In What’s the first thing you say to me? from The Home of Peter Shankman - Shankman.com, Peter Shankman says,
“What’s the first thing you say to someone when you’re introduced? How do you say hi and not bore them? How do you do it without becoming a douche? Without making it all about you you you?
Have something to say! What’s your ten second intro? This isn’t a pitch. It’s not a life story, and it’s not a business plan. It’s a ten second intro. It gives me just enough information to want to follow up. You want to leave me wanting more. It’s our first date.”
I have to admit that when I meet someone new, I get all tongue tied. It could be someone famous or someone I read about on the internet or just someone that someone else knows. I start to think about how stupid I probably sound and that I have nothing interesting to say and I feel paralyzed with fear. So, if you ever meet me, please take pity on me and excuse my awkwardness because I really want to talk to you and sound somewhat intelligent and normal.
This whole topic reminds me of the neurological class next to my classroom. The students (most of them were labeled autistic) in the class had obviously been working on the art of conversation. Now, you ask, “How do I know this?” So, I will try to recapture my interaction with one of the students early in the morning before classes began.
Me: Good Morning S.
S.: Good morning Mrs. H.
(I begin to open my door with the key.)
S.: Now it’s your turn.
Me: Excuse me?
S.: Now it is your turn. You said something and then I said something. Now it is your turn.
Me: Oh. Well. How are you today?
S.: Good. How are you?
Me: I’m doing great.
(I turn back to my door…)
S.: It’s your turn again.
Me.: Ummm. Okay…
S.: I asked a question and then you answered. Now you have to ask a question back again. That is what they call a conversation.
Me: Oh. Did you have a good evening last night?
S.: No, it was boring. Did you?
Me: Yes I did. But I really have to end the conversation now because I need to get in my classroom and get ready for the day. Okay?
S. : Okay.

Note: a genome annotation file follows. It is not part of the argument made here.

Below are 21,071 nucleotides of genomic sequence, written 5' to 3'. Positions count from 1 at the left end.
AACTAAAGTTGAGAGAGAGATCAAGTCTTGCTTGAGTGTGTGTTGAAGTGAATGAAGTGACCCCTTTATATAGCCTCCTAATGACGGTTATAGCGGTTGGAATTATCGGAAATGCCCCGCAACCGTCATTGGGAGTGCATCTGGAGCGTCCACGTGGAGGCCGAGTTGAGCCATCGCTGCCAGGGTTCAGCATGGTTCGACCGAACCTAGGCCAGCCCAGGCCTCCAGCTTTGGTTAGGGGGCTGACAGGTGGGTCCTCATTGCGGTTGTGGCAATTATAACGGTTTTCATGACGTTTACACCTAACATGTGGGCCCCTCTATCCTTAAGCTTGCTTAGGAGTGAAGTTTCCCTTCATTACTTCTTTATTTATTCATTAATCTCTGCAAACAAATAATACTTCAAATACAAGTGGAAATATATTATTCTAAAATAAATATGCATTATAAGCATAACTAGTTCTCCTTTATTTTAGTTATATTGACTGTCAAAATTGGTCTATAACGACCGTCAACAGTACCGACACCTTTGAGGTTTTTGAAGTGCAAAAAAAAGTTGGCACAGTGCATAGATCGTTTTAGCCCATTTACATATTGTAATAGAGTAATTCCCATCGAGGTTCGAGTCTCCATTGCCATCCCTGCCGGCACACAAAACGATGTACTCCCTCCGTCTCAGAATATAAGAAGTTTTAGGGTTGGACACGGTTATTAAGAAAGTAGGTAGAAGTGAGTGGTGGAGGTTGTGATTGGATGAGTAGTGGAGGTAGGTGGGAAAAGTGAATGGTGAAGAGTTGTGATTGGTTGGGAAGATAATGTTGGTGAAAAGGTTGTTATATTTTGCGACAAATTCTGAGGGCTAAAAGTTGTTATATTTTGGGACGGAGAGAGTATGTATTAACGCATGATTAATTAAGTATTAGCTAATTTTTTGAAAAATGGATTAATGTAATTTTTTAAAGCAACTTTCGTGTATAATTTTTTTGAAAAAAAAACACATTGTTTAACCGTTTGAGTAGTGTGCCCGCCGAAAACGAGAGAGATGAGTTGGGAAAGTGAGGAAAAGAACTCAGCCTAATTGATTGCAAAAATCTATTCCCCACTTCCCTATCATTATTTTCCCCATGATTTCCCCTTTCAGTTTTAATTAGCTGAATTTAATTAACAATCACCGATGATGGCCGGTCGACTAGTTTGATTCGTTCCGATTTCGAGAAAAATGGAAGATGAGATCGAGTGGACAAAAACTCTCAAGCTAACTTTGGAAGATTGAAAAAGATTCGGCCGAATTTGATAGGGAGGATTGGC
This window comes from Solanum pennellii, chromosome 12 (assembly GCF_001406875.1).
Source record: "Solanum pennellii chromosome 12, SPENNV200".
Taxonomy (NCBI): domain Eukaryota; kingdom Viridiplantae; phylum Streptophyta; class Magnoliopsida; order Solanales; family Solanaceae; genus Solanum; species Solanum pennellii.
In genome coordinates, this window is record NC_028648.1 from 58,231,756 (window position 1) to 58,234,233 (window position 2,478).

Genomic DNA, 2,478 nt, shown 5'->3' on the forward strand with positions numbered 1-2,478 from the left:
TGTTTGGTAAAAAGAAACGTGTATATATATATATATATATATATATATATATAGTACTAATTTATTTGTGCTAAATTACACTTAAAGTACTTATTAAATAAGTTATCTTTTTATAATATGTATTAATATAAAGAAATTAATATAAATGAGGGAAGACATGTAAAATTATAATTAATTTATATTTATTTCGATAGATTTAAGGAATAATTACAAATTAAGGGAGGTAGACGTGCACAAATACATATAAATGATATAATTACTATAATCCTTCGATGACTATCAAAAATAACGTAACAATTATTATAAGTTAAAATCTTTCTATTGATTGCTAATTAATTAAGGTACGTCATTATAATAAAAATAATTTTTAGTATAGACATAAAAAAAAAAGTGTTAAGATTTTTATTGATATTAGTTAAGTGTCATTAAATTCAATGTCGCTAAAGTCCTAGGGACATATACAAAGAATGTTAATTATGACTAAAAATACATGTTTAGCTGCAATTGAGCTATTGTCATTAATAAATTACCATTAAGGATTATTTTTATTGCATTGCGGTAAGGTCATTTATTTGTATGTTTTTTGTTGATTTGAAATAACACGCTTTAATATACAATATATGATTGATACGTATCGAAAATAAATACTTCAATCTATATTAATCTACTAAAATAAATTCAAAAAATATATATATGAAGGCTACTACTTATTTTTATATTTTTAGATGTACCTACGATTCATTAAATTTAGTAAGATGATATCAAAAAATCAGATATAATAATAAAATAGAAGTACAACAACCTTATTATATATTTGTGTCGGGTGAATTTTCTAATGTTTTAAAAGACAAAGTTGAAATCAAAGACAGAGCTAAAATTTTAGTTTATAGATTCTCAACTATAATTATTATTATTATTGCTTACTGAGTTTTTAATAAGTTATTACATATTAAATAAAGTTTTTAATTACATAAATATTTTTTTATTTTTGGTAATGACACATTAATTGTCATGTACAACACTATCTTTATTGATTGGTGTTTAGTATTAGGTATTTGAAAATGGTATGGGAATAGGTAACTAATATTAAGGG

Later I told his teacher about this and she said that they had been working on the Art of Conversation so obviously he remembered a lot. She was pretty excited about this because he seemed to generalize the skills they practiced in class.
I still get nervous when I meet people who know me through other people we know in common. I guess I have gone up to this attorney way too many times and reminded him that he knows me through his former secretary who is a good friend of mine. I usually get flustered and say, “Hi Brad! I’m Pat and I don’t know if you remember me but I’m a friend of Sandy’s.” The other day I met him in a parking lot and started to say my usual phrase, when he interrupted me, smiled and said, “Hi Pat. Yes, I know you are a friend of Sandy’s. How are you?” I have been saying the same thing for the past 10 years every time I saw him!
I think we need to prepare our students for these kinds of situations too. I can’t tell you how many times I cringe when I see former students who come up to me in the store and say, “Hi Mrs. H! Do you remember me?” and then continue talking without ever mentioning their name. I have taught in the public school for 30 years and then on the college level. These classes have been in 2 different counties and four different schools. I also have attended many community activities over these years. So, I don’t know where I know you or when but I usually can recognize your face. Please remind me who you are so that I don’t rack my brains trying to figure it out! Then not only tell me who you are but remind me how I know you.
Now if you are going up to someone new, try to find out something that you have in common. Talk about the place you are at or something you know that they are involved in. Ask questions of the other person and while they are talking, it will help you calm down so that maybe you can feel more normal instead of awkward.
Now, if I can only remember this when I am in that situation! Do you have tricks that you could suggest to help the art of conversation? Please share!
Posted on the Successful Teaching Blog by loonyhiker (successfulteaching at gmail dot com).
Original image: 'elephant talk'
http://www.flickr.com/photos/47968145@N00/325235488 by: Gina